Bioburden contamination in biopharmaceutical manufacturing is a big concern. Contamination carries both tremendous cost and preventing it requires strict control of several possible entry points. The cost of bioburden contamination for a company can involve lost time, lost material, batch loss, possible facility closure and extensive QA/QC time to ensure proper cleaning and validation. In the worst case scenario, it can prevent supply of much needed medicine to patients and loss of commercial revenue.
It is a challenge to manage because there are several possible entry points for contamination in both upstream and downstream bioprocessing. Upstream offers a unique set of challenges because you have media and culture systems specifically designed to encourage growth. However that growth friendly environment exists not just for cells but also for bacteria and viruses. In addition, in upstream you are introducing media, raw materials, personnel and even the cells themselves that can all introduce contamination.
Downstream bioprocess also has its share of entry points and contamination risk. After writing several pieces which included the possible introduction of contaminants in upstream, I decided it was time to examine the introduction of contaminants in downstream, possible entry points, and some innovative solutions to address risk.
Points of Introduction
In downstream operations, there are several activities that present risk either through materials introduced or the open system in which they are conducted.
Entry points for downstream:
- Protein A capture step – combines cell culture nutrients with Protein A resin that can be sensitive to harsh cleaning.
- Column packing – a manual, open operation that can be quite messy and often involves the transfer of equipment between rooms.
- Buffer preparation – manual, open operation that involves large volumes of fluid, and large tanks that can be difficult to fully sanitize.
- Addition of any materials to the process – solutions, water, airflow
- Surfaces – the introduction of liquid to any surface that could be contaminated including interfaces between units, probes, filters, columns, chromatography, etc.
- Facility – movement of equipment or personnel around the facility and improper maintenance or sterilization.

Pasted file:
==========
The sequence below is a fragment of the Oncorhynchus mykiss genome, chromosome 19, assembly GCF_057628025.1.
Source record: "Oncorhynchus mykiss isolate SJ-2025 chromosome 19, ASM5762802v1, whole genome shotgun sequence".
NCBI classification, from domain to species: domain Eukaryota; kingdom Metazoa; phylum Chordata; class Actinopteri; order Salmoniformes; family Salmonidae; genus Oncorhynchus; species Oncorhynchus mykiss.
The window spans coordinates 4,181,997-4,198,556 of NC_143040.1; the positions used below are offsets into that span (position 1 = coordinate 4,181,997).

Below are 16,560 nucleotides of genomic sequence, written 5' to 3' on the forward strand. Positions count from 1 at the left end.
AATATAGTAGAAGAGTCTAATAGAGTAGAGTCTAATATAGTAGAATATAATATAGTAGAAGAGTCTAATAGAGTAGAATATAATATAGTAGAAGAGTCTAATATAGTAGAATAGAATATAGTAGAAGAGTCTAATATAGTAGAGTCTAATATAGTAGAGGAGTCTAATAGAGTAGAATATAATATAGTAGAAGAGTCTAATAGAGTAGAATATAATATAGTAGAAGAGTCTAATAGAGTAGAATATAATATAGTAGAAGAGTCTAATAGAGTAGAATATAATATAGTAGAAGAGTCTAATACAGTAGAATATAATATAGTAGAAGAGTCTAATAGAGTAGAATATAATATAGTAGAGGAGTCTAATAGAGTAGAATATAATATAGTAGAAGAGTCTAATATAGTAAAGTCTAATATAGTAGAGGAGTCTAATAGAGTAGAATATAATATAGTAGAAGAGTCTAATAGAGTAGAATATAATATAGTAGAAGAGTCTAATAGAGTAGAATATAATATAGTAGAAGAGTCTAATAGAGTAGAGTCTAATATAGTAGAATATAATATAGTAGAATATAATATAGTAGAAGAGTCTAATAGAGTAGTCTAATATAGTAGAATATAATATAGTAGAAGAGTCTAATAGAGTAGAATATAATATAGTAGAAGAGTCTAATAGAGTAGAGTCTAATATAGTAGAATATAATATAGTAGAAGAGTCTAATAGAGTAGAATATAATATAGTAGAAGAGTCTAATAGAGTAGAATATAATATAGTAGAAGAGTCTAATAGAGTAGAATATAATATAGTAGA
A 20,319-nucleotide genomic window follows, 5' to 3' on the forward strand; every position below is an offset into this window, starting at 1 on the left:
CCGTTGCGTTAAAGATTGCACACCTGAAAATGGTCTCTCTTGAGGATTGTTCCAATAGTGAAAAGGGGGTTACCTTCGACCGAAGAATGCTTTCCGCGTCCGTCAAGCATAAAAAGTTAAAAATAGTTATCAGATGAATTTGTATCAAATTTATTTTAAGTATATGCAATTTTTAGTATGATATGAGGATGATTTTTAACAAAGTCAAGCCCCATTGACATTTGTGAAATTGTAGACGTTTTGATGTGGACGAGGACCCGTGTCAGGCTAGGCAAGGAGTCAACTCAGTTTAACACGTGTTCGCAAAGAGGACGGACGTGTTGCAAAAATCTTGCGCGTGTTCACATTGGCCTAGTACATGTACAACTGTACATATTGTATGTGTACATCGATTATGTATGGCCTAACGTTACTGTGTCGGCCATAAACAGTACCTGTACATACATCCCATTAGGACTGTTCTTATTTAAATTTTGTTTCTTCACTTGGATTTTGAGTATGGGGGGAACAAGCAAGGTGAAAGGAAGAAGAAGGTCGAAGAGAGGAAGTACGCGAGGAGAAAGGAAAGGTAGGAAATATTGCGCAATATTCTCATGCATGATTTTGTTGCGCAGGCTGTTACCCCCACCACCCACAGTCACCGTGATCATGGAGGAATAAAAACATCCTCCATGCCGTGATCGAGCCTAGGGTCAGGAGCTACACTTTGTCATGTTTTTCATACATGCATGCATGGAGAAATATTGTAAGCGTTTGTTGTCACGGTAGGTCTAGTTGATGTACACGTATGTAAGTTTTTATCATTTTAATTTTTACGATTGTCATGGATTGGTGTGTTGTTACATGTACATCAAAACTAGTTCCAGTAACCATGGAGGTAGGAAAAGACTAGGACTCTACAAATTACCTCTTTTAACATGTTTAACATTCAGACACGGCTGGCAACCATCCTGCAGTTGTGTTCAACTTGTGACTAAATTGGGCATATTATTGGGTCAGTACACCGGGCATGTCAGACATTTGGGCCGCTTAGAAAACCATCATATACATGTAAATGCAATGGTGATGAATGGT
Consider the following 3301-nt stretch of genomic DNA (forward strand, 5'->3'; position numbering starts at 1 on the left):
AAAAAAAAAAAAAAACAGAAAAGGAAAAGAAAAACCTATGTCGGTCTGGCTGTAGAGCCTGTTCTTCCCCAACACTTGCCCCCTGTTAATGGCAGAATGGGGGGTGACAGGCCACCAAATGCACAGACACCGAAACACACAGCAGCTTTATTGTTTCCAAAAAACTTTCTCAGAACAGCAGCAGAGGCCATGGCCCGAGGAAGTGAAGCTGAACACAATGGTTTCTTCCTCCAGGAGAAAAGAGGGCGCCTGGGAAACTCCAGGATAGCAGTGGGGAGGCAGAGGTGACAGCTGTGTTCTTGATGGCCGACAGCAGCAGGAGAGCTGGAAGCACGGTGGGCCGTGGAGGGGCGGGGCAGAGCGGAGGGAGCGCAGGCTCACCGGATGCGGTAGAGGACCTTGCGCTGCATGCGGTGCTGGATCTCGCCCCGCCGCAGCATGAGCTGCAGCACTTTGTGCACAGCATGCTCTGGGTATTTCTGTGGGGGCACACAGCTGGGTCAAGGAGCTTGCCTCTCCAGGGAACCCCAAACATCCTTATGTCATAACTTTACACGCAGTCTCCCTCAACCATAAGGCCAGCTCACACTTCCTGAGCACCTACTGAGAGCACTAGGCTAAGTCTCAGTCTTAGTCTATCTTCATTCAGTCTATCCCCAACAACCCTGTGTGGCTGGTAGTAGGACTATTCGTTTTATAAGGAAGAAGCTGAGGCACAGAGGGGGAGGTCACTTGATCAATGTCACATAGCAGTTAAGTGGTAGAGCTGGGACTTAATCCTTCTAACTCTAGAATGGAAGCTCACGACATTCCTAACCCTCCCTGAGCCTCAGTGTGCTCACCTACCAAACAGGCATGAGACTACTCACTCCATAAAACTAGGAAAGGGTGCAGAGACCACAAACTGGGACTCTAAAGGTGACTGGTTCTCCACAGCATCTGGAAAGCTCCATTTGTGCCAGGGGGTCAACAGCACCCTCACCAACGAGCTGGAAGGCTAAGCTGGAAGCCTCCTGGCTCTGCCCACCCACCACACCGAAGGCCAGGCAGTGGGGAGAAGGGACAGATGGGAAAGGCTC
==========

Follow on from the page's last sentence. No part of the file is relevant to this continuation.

I found an interesting infographic by GE Healthcare that provides a nice visual of the overview of both bioburden entry points and key areas to consider as areas to reduce risk.
While every company will have Standard operating procedures (SOPs) and appropriate monitoring in place to reduce the risk of bioburden contamination there are also some manufacturing strategies that can further reduce risk.
Certain manufacturing strategies can be implemented to reduce the opportunity for contamination. First, disposable products have been widely adopted in smaller scale operations and are also being explored at larger scale. While being completely disposable may never be feasible for large-scale manufacturing, implementing this approach in areas where possible does reduce the cleaning and sterilization requirement. Next, closed systems are growing in availability and implementing this kind of system reduces the number of entry points for bioburden. Lastly automation, which often pairs with closed system operations, is becoming more widespread, thus reducing the amount of manual operations. Reducing manual operations limits involvement of personnel and the inadvertent introduction of contaminants through human error or handling.
One interesting resource I found in my research on reduction of bioburden risk and possible solutions was a webinar by GE Healthcare called “Setting New Standards for Sanitization of Chromatography Resins – Addressing bioburden challenges in downstream bioprocess.” The talk, presented by Dr. Günter Jagschies, Senior Director, Strategic Customer Relations and Anna Grönberg, M.Sc. Staff Research Engineer, began with a discussion of the cost of bioburden contamination. It continued by addressing ways of preventing bioburden introduction in downstream. Followed by a case study of sporicidal sanitation of Protein A affinity resin and a discussion of products and prototypes that could provide more robust solutions for reducing bioburden risk.